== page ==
Sep
7
comment diameter = dia?
For instance: biology.stackexchange.com/questions/7364/… biology.stackexchange.com/questions/9890/… biology.stackexchange.com/questions/9427/…
Sep
7
comment diameter = dia?
We would not close a question asking what is the correct abbreviation for micrometers would we? This is exactly the same thing... voting to reopen.
Sep
7
comment diameter = dia?
@WYSIWYG: it is about well defined scientific jargon, it is not a matter of personal preference.
Sep
2
comment Reference for writing an International journal in micro-biology/micro-organism field
Agree with the other comment. Choose a journal and then check their guidelines, they can vary a lot even in the same field. And this should maybe be migrated to Academia.SE
Aug
29
comment When can a virus modify DNA in every cell of a living organism?
Note that in the type of experiments you are referring to (for instance look for "in vivo optogenetics") you generally do NOT want to infect all of the neurons in the brain, but rather a very specific subpopulation. This is achieved by using various strategies, which essentially depend on the presence of specific DNA sequences in the virus or in the target neurons. Also, if you do this in adult animals, the virus will only infect cells around the site at which it has been injected.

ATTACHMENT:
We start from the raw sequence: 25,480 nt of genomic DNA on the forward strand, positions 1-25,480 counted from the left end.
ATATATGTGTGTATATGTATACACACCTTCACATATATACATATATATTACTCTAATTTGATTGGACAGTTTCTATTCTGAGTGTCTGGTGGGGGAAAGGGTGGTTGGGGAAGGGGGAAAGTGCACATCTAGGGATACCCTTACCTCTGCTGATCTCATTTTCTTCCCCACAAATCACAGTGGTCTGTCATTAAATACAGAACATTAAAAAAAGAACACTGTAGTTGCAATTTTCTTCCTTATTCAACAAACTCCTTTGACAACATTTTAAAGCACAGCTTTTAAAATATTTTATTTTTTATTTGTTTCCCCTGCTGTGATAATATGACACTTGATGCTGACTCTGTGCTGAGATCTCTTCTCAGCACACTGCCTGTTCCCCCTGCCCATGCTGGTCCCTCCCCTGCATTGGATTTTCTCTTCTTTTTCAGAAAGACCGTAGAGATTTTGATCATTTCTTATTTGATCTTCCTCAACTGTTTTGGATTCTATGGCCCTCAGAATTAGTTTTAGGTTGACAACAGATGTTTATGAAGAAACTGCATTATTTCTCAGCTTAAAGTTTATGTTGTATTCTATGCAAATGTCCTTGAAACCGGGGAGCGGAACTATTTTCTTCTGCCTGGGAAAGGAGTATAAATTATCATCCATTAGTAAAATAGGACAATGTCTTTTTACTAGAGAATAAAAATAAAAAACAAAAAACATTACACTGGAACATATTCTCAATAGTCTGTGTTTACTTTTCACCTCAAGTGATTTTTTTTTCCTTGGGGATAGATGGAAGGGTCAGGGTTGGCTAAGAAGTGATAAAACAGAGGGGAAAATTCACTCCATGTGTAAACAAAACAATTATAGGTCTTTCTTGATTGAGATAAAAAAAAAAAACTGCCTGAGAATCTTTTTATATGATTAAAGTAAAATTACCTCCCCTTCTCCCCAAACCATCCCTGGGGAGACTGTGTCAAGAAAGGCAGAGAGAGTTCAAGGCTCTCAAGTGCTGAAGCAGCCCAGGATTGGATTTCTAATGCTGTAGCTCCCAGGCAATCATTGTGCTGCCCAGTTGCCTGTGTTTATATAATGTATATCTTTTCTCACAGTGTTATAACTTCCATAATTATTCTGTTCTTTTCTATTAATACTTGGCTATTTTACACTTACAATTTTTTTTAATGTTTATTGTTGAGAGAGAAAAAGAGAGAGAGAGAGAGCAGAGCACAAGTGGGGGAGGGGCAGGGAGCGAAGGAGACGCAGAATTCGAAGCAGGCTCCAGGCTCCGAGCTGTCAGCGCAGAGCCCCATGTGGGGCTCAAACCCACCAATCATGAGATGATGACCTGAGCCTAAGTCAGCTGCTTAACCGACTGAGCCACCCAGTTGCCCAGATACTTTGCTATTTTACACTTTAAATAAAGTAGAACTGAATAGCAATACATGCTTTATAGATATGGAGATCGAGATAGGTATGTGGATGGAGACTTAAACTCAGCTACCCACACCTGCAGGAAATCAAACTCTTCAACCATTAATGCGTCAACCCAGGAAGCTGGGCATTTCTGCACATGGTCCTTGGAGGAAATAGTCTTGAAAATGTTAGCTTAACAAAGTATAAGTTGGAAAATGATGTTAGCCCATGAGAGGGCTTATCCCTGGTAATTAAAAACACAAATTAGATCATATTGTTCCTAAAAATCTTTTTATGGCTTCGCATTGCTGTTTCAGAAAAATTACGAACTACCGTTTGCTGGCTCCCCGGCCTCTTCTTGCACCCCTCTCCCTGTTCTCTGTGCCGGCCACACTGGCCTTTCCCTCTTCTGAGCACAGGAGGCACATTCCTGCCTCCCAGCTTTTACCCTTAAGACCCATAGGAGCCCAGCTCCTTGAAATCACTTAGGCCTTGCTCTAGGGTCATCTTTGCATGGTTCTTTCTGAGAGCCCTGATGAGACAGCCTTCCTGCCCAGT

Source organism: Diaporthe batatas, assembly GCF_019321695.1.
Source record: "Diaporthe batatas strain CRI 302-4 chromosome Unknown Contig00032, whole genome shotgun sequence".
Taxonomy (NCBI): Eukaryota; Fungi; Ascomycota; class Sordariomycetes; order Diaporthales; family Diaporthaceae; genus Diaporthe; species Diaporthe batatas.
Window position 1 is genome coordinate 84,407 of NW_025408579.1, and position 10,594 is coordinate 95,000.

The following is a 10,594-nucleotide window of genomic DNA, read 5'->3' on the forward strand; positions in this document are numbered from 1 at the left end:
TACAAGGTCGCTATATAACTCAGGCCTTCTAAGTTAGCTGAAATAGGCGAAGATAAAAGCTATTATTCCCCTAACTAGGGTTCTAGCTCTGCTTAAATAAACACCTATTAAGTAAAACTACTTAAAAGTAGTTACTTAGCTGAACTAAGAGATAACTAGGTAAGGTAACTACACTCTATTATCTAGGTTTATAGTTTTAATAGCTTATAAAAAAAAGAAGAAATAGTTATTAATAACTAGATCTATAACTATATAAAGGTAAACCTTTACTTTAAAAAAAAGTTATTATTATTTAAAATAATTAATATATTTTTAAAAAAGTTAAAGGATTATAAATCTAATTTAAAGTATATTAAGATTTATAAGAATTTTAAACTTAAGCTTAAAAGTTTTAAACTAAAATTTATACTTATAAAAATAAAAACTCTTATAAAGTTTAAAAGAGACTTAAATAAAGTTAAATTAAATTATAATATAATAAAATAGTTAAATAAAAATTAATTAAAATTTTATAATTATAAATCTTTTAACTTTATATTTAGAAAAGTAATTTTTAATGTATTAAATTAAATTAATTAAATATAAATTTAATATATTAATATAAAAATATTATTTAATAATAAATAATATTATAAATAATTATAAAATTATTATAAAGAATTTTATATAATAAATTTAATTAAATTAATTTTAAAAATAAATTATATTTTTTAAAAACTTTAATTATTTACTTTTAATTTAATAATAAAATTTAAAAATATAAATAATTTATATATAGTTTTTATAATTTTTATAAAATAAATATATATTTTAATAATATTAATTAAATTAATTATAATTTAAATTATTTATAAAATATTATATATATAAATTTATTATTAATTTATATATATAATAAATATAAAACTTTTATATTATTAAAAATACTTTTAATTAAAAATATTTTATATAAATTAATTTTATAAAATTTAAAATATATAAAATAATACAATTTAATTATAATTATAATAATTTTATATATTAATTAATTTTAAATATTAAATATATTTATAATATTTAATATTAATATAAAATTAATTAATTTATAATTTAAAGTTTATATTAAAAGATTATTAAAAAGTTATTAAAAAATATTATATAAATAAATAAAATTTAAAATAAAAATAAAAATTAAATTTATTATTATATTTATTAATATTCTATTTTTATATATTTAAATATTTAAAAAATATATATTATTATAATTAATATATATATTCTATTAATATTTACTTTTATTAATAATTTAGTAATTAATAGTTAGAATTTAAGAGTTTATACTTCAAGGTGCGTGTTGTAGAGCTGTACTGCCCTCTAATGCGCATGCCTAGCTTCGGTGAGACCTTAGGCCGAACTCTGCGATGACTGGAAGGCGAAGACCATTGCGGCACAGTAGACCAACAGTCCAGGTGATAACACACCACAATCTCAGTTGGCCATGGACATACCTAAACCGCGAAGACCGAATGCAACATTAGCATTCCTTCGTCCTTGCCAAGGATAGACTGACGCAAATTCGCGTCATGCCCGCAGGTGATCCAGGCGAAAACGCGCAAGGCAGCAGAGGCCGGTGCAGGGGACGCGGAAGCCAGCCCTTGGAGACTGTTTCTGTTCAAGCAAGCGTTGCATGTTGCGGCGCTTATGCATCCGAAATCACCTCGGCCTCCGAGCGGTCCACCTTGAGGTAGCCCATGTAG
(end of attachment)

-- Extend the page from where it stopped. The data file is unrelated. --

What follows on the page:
Aug
20
comment Why doesn't human consumption of plants cause infectious diseases the way consumption of animals can?
The classical example of fungal toxins are aflatoxins, which are very nasty.
Aug
19
comment Biological/molecular basis of nutritional need differences between blood types?
There is no scientific basis for blood-type diet. See skeptics.stackexchange.com/questions/189/… and skepdic.com/bloodtypediet.html